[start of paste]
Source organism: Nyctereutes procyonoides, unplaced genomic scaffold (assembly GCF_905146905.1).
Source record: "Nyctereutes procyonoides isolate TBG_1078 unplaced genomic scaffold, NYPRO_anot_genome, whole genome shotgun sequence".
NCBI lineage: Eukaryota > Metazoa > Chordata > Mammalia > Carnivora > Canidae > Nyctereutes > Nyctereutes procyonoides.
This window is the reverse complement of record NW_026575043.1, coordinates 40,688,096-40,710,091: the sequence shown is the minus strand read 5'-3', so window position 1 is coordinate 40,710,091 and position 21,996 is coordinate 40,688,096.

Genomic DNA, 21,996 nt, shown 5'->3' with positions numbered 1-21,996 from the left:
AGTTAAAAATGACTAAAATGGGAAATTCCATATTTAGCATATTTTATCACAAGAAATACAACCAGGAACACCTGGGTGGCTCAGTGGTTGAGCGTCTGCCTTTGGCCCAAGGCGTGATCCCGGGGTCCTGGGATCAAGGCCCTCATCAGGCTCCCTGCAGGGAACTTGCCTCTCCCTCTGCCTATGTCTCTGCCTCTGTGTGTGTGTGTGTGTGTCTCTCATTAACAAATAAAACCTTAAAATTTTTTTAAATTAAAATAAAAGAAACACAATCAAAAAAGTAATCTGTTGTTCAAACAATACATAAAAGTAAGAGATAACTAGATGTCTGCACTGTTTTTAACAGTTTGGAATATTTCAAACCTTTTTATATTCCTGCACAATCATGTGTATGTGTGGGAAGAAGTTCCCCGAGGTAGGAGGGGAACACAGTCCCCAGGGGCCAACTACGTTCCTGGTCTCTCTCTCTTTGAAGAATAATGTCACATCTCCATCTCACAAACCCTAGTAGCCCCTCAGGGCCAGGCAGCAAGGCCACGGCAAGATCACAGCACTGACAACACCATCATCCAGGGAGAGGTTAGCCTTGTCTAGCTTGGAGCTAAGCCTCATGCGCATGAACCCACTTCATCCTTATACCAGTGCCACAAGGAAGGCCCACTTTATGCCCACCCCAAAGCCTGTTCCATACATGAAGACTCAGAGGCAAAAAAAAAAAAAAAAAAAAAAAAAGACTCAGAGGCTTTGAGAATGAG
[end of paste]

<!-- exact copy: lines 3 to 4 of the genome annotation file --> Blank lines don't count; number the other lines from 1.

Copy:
NCBI lineage: Eukaryota > Metazoa > Chordata > Mammalia > Carnivora > Canidae > Nyctereutes > Nyctereutes procyonoides.
This window is the reverse complement of record NW_026575043.1, coordinates 40,688,096-40,710,091: the sequence shown is the minus strand read 5'-3', so window position 1 is coordinate 40,710,091 and position 21,996 is coordinate 40,688,096.